What I didn’t realise while I was writing this story was the importance of the moose. Everyone needs a moose. We all have times when we’re challenged – when we are tired, troubled, or in tears. And it’s at those times when we need someone to sit down next to us and be there for us, just like the moose in this story. For some people, the moose might be their mum. For others it might be their dad, sister, brother, friend, or all of the above. Similarly, sometimes we need to be the moose for someone else. It’s a good reminder to ask for help when you need it, and to offer help when it’s needed.
Just imagine using this with your class and investigating all the artistic possibilities but at the same time inviting discussion around when we might need a ‘moose’ in our lives. It would take very little encouragement to generate the most valuable of conversations and giving small humans the reassurances they need, as well as putting into their minds the possibility that they might, in turn, be someone’s ‘moose’.
I just love this and can easily envisage it in either your library session or a classroom setting – especially since there are brilliant teaching notes provided!
Highly recommended for little readers from around five years upwards.
This rhyming story is as cute as the bugs who star in it! When a stick falls into the creek the reader is invited to guess whether it will float or sink and when first a ladybird lands on it, followed by an assortment of other tiny critters (all of them with very grand titles), the guessing game continues.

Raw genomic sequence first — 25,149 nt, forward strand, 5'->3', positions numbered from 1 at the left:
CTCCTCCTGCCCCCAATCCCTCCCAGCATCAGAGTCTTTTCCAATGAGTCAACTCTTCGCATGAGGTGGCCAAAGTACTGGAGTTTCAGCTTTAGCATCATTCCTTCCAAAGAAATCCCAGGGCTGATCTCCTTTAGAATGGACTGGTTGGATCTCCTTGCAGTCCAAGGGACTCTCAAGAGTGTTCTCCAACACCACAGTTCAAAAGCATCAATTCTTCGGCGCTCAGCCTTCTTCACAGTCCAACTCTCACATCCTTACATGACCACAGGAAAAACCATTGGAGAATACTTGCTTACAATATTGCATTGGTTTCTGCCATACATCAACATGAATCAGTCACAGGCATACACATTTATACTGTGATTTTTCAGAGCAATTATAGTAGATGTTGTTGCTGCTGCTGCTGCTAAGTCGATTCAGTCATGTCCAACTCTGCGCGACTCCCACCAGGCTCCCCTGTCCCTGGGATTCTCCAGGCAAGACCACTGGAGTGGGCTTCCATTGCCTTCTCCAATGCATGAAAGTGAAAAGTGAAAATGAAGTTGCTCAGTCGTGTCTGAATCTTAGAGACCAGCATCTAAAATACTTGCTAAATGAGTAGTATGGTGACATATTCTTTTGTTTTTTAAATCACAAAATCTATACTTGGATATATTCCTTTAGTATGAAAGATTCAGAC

As we have come to expect from Andrew Plant, the illustrations are bold and beautiful and Covark’s simple but rhythmic text begs for chorus reading as each bug lands precariously on the stick as it bobs along the water. But what will happen when a greedy duck sees the curious company? Children will love the predictions and their enthusiasm will easily lead into some science around floating and sinking – time for some fun experiments! It could also segue into an exciting game of Pooh Sticks – if you happen to have a handy creek and bridge!
I love this for its simple but catchy text and the overall design which is so much fun but also for the fact that it has such real application into some valuable learning experiences.
Highly recommended for little readers from Prep upwards.
Andrew’s books are always such a joy and this one is no exception. For everyone who has felt as though they didn’t ‘quite fit’ in with everyone else here is the entree to embracing that difference.
Stumpy is not like the other Quigs. While they are all adept at jumping, Stumpy just can’t manage it – no matter how hard he tries. He is particularly afraid of the wide open spaces. Naturally his peers take great delight in pointing out his perceived shortcomings and continually mock him for those.
But Stumpy’s determination to succeed is his saving because his attempts to jump lead him to a marvellous discovery about himself. Having raised a child who is ‘different’ and my own personal joy and pride in her struggle to capitalise on her strengths whilst overcoming her difficulties, this book resonates with me largely. And for many of us in a teaching situation we will have children like these in our care who are likewise – and this provides them with a validation that their individual differences are more than just okay – they are to be embraced.